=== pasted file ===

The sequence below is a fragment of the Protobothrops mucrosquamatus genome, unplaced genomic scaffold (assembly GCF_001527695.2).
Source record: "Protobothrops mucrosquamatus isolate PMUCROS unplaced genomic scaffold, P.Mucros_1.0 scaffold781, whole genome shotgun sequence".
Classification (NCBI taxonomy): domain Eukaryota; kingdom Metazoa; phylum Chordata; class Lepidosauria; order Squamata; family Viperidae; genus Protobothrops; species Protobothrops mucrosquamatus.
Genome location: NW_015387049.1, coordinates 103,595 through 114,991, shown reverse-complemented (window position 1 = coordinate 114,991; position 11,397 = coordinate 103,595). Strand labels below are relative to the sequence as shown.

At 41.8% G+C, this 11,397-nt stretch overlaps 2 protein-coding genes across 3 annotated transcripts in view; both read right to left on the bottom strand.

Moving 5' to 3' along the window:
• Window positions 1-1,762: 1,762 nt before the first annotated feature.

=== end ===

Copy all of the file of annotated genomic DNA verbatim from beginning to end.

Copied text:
The sequence below is a fragment of the Protobothrops mucrosquamatus genome, unplaced genomic scaffold (assembly GCF_001527695.2).
Source record: "Protobothrops mucrosquamatus isolate PMUCROS unplaced genomic scaffold, P.Mucros_1.0 scaffold781, whole genome shotgun sequence".
Classification (NCBI taxonomy): domain Eukaryota; kingdom Metazoa; phylum Chordata; class Lepidosauria; order Squamata; family Viperidae; genus Protobothrops; species Protobothrops mucrosquamatus.
Genome location: NW_015387049.1, coordinates 103,595 through 114,991, shown reverse-complemented (window position 1 = coordinate 114,991; position 11,397 = coordinate 103,595). Strand labels below are relative to the sequence as shown.

At 41.8% G+C, this 11,397-nt stretch overlaps 2 protein-coding genes across 3 annotated transcripts in view; both read right to left on the bottom strand.

Moving 5' to 3' along the window:
• Window positions 1-1,762: 1,762 nt before the first annotated feature.